IM: Over the same time period, has automation become more firmly entrenched in mine engineering plans? Are big open-pit mines now being designed to facilitate autonomous equipment or a combination of manned and autonomous equipment?

JE: Automation is considered at all stages of project development. The productivity and efficiency gains afforded by automation and digitisation help de-risk or improve return on investment, something owners always aim to achieve. The level and application of automation ranges from simply reducing dependency on operators, through to the creation of digital twins that support asset optimisation using advanced analysis techniques. Not only are we designing mines that support and enable automation, we are also designing to enable advanced data and analytics processes.

IM: For underground mine design, how has the evolution of mine electrification influenced design? Is the use of this equipment enabling mines to go deeper on ramps than they were previously able to (thanks to reduced ventilation needs)?

JE: The evolution of mine electrification emphasises the need for flexible mine design that will accommodate new and emerging technology predicted to be mainstream in the not-so-distant future. Adequately ventilating underground mines is a challenge due to the sheer volume of power required to move and potentially cool the air. Not only does the shift away from diesel-powered equipment towards electrification have well documented health and environmental benefits, it also allows greater flexibility in development cycles, mining at greater depths and increased productivity as ventilation requirements to maintain a safe environment for personnel are lower.

IM: In terms of the project pipeline, what are the big contract awards to look out for in the mining space over the next 12 months?

JE: From a global market perspective, we are expecting continued demand for and investment in metals such as copper, lithium and cobalt in line with the increasing global demand for electric vehicles. Similarly, due to global trade and market uncertainty, gold is likely to remain a strong player in the next 12 months.

Nornickel reveals ambitious technology – as well as production – plans

Technology looks like playing a pivotal role in Norilsk Nickel’s ambitious growth plan to boost its mined ore volumes at the renowned Taimyr operation, in Russia.

After revealing a target to up production to 30 Mt/y by 2030, from 17 Mt/y in 2017, at its Capital Markets Day in London this week, IM spoke with First Vice-President and Chief Operating Officer, Sergey Dyachenko, to find out how technology was helping the company achieve this target.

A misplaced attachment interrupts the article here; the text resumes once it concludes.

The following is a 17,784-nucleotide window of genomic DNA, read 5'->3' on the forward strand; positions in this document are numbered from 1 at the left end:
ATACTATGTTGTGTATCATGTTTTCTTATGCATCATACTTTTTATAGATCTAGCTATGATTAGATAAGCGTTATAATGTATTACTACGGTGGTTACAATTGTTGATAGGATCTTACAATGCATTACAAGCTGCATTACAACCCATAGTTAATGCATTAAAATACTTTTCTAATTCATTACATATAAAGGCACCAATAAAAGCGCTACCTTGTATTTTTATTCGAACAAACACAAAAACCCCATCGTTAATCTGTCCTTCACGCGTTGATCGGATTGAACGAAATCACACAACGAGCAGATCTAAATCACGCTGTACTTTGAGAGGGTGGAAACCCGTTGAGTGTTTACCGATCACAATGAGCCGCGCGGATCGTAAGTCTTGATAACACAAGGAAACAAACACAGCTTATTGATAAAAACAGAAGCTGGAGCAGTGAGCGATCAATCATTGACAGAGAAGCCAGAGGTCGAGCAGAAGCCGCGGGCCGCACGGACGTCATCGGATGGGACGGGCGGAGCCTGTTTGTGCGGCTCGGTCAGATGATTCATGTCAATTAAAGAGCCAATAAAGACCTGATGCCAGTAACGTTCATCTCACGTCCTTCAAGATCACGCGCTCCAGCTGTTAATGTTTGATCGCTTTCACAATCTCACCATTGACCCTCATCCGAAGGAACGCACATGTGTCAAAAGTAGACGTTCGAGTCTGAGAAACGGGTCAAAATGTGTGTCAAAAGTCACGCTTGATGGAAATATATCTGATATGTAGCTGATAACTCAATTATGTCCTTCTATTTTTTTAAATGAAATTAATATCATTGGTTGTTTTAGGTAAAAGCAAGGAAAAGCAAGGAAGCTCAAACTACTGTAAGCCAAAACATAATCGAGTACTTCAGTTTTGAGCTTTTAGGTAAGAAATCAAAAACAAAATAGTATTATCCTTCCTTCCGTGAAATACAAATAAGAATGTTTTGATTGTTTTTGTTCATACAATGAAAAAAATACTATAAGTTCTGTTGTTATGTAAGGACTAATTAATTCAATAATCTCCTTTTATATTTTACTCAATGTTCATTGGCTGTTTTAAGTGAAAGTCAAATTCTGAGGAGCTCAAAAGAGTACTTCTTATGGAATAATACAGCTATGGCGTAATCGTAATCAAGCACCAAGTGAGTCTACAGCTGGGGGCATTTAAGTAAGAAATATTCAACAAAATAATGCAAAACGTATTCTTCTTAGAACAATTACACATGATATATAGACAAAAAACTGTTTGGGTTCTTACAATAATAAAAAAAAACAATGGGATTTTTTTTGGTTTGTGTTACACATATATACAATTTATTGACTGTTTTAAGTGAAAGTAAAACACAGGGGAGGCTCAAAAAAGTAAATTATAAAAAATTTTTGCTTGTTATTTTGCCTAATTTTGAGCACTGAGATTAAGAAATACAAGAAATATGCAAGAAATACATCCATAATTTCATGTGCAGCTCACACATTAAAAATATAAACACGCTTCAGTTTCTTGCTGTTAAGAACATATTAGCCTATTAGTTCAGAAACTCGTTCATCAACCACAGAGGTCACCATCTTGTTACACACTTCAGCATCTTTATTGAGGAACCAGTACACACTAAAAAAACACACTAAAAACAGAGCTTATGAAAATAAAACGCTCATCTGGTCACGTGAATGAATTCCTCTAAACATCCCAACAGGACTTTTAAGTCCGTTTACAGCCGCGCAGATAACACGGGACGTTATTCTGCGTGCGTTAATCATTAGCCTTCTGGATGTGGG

Dyachenko listed off several impressive feats the company has achieved in the past 18-24 months that would pave the way for this growth.

First off, Norilsk has digitised nearly all of its operations as part of its Technological Breakthrough program – aimed at designing, planning and operational controls of its mining activities.

It has shifted its mine planning from a shift-based system to an hourly scheduling program, is carrying out dynamic simulations of mining activities on an as-needed basis to visualise the effects of mine plan changes, has installed proximity detection and collision avoidance systems (with a 50 m personnel detection range) at all of its underground mines, and has commissioned a real-time dispatch system to optimise its operations.

With digital centres built or being built in all of its major mining hubs, and Wi-Fi rolled out across its underground operations, all of its processes are now very much ‘connected’.

Dyachenko said these initiatives were already paying off, with a 7% increase in nickel-equivalent production between 2017 and 2019, partly attributable to the digitisation and automation programs. He could also point to a productivity increase – the output of nickel equivalent per employee rising 15% over this same timeframe.

While the company has come a long way since it started its Technology Breakthrough program in 2014, it is ready to leverage more technology over the next five years (and beyond).

Dyachenko spoke of transitioning from dynamic 3D mine models to the use of digital twins for mine plan optimisation at all of its mines and, excitingly, plans for a “fully autonomous smart digital mine” at its Skalisty nickel-copper-PGM underground project at the Polar Division, Norilsk’s key production asset on the Taimyr Peninsula.

Skalisty, at more than 2,000 m below ground, will be the company – and one of Russia’s – deepest underground mines. This fact is making Norilsk reconsider its normal mine development and operation route.

The company is currently engaged on a prefeasibility study at Skalisty, however it has already carried out 966 m of shaft sinking to bring the #10 ventilation shaft down to 2,056 m, and plans to start horizontal development at the project next month. Completion of the main shaft is scheduled for 2021.